I’ve been known to go over my head buying things on credit more often than I’d like to admit, but I’ve always paid for my guns and accessories up front. It’s funny, because I never really thought about it, nor did I consciously plan to do it that way. I’ve just always saved up and laid down the cash (or debit card). If I couldn’t afford something, I just planned for it, and saved ’til I could.

  16. avatar Ralph says:

    My fave FFL gives a 2% discount for cash, check or debit, so cash, check or debit it is.

  17. avatar Jesse N. says:

    Hell, I’ve got a local store that has been doing this for years. In conjunction with a local small loan finance company. Sadly I’ve not bee able to make use of this as I have terrible credit. It would be kind of nice to be able to get one of those Desert Eagles that my local shop has. I totally should never have let myself be talked into selling mine to help out the family…

  18. avatar IdahoPete says:

    Cash is my preference, but our LOCALLY OWNED and friendly FFL dealer will put firearms on layaway for you. (Shameless plug for helping to keep your local – and knowledgable – gun dealer in business, so you can find someone who actually knows something about that new Walmart-bought gun that keeps jamming on you.)

  19. avatar Gabriel says:

    Nobody here uses budsgunshop.com and their financing system? I’ve used it twice, you get either a year or six months to pay off with no interest and even with the fee their prices are still lower than just about anyone else. There are some rules of course, but I think the whole thing is quite reasonable. I have used it to afford two firearms that I otherwise would have had to wait a long time for.

  20. avatar Ivan Pistov says:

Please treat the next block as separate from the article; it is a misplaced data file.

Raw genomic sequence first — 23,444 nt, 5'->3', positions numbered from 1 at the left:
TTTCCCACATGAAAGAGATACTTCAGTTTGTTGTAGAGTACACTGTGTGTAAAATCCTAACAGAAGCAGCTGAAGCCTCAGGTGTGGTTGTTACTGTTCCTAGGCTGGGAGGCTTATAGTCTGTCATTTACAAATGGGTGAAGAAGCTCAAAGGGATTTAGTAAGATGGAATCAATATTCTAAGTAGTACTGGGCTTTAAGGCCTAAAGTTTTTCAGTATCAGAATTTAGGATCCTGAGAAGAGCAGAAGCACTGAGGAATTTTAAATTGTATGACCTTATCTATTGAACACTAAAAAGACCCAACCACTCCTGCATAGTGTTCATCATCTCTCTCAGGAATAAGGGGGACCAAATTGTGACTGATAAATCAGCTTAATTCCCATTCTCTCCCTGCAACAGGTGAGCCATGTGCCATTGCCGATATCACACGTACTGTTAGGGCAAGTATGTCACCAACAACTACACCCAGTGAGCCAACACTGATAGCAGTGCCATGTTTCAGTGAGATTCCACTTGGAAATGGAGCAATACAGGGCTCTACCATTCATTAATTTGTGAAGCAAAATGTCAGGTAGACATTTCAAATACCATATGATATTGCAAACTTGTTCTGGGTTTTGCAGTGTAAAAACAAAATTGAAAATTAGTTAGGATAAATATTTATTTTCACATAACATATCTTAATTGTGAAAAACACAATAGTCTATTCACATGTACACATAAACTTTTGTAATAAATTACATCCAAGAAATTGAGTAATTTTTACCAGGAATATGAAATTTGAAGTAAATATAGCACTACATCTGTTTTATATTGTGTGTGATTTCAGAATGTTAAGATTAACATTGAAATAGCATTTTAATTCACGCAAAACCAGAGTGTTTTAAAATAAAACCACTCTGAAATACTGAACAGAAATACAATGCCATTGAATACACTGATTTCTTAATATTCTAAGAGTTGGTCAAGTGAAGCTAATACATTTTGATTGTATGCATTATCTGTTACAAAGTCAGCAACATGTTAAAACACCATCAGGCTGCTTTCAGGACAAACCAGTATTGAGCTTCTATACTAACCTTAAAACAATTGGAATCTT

First of all I would never use a credit or debit card (don’t have one of those) to buy a gun. Beyond that, I have nearly all of the guns I want or would like to have, and have never bought one where I had to do NICS check or even a 4473 for that matter. I have several that I inherited and they may have a 4473 attached I don’t know. So I will never buy a new gun from a FFL or even a used one from a FFL. I know this will hurt the gun manufacturers and FFL’s and I feel bad about it but I think it’s either them or me. ANY time the government (Brady Bunch) makes something hard to get or requires permission to get, it spawns more crime (stealing and breaking into gun stores) whereas if there were not any government red tape I would bet the rate of stealing guns or crashing gun stores would be nearly zero. Take look at a Sears of Montgomery Ward catalog of 100 years ago. They had all kinds of guns in there for reasonable prices for MAIL ORDER! I don’t really think these policies caused any more crime than would have been anyway. So bottom line I am NOT going to enter the government permission or red tape game. Since we can by ammo or make our own I can at least continue to hoard that.

  21. avatar Tommy says:

    I have been curiously reading the responses to this article and cannot help myself…there are too many of you who feel obligated to tell others what they shouldn’t do because the way you do it is better. I don’t take offense to getting advice, but in this case, it is irrational for those of you that feel the obligation to give it on the grounds that financing a firearm is “foolish.”